Lesbian Magazines Reinvent Themselves

Last year, long-running lesbian magazine Girlfriends ceased publication after more than a decade in print, but the closing of its pages did not necessarily indicate the death of the industry. “There have been enormous changes in the lesbian publishing industry,” said Heather Findlay, Girlfriends’ former editor-in-chief. “First of all, it is an industry right now.”

Many pioneering lesbian magazines rightly assumed they were targeting a closeted audience, and for women who came out before the emergence of the internet or The L Word, publications such as The Ladder, Curve and Girlfriends, among others, provided a place for community and self-reflection. These days, newer magazines such as Velvetpark and Jane and Jane, as well as regional publications such as Los Angeles ‘ Lesbian News and Florida’s She have contributed to a much more open environment for lesbians and bisexual women.

“Throughout the years, we noticed a distinct increase in the openness of Girlfriends’ readers to their sexuality,” said Findlay, who is also the president and editor-in-chief of H.A.F. Publishing. “We were not publishing to a closeted audience.”

Now, as fewer lesbians remain closeted, several publishers have launched magazines designed to target niches within the lesbian community, despite competition with the internet for readers and advertising dollars. Even travel and lifestyle company Olivia plans to jump into the fray with the relaunch of their website (Olivia.com) and a print magazine set to debut near the end of 2007.

Grace Moon, founder and editor-in-chief of Velvetpark, started the magazine in 2002 under the auspicious premise of “dyke culture in bloom.” A lesbian lifestyle magazine, Velvetpark purchased the subscriber list to Findlay’s Girlfriends and On Our Backs after they folded last year.

Though Moon had no experience in publishing or journalism when she began Velvetpark, she was motivated to create a magazine that was as inspired editorially as it was visually. With a background in fine art, she approached the task like a curator at an art exhibit and brought together “a bunch of creative thinkers and put them between two pieces of paper.” The editorial staff, a combination of “street smart and high art,” now includes a diverse group of photojournalists, novelists, poets and musicians.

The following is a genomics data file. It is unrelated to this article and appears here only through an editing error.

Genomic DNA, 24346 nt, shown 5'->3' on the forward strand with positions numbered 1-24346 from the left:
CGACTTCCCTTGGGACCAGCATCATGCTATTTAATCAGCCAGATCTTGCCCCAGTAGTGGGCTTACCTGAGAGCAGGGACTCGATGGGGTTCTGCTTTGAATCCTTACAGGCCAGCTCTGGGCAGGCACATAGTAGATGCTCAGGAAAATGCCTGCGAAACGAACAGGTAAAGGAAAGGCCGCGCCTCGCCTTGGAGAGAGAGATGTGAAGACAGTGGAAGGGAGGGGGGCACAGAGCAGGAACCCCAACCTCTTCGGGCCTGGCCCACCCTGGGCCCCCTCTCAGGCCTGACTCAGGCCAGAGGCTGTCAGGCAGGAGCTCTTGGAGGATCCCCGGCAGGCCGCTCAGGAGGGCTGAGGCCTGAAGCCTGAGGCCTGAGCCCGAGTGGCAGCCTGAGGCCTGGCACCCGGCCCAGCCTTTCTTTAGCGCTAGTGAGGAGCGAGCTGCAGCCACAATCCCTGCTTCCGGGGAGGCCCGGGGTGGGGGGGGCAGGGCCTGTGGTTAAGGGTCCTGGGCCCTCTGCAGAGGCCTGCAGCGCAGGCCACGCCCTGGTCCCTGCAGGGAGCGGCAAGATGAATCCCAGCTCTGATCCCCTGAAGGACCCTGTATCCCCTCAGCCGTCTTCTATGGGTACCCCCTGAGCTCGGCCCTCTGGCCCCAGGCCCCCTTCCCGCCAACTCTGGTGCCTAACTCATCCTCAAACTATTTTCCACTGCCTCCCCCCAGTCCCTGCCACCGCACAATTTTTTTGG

After years of launching magazines for other people, Alison Zawacki and Debbie Wells finally decided it was time to start their own: Jane and Jane. Though they initially considered focusing on adventure, the idea evolved into a home and family magazine for lesbians because “with all of the attention given to domestic partnerships and all of our lesbian friends starting families with children, we saw a need for something that was not being filled.”

Jane and Jane covers a variety of topics, from parenting and relationships to financial planning and health, fine wine and cuisine. Zawacki and Wells believe they were able to launch their magazine in part because of the greater visibility of the lesbian community and because shows like The L Word created “a whole new awakening in our society with regards to the lesbian lifestyle.”

Trying to fill a niche market can be difficult. But Amy Errett, CEO of Olivia, agrees with Zawacki and Wells that many lesbians, especially older women, are looking for a magazine that caters to their specific interests.

What is missing from current lesbian media offerings, said Errett, are enough publications that provide “a well-rounded view of all aspects of women’s lives in all age groups.” Though their magazine is not expected until late 2007 or early 2008, Olivia will begin with a relaunch of a “fully integrated, lifestyle-oriented website.”

Findlay also sees “a definite trend away from using magazines as a political tool,” and a need for more articles that tackle socioeconomic issues. Because the lesbian publishing industry is so young, she said, it never had a chance to participate in the glory days when both circulation and advertising dollars were up.

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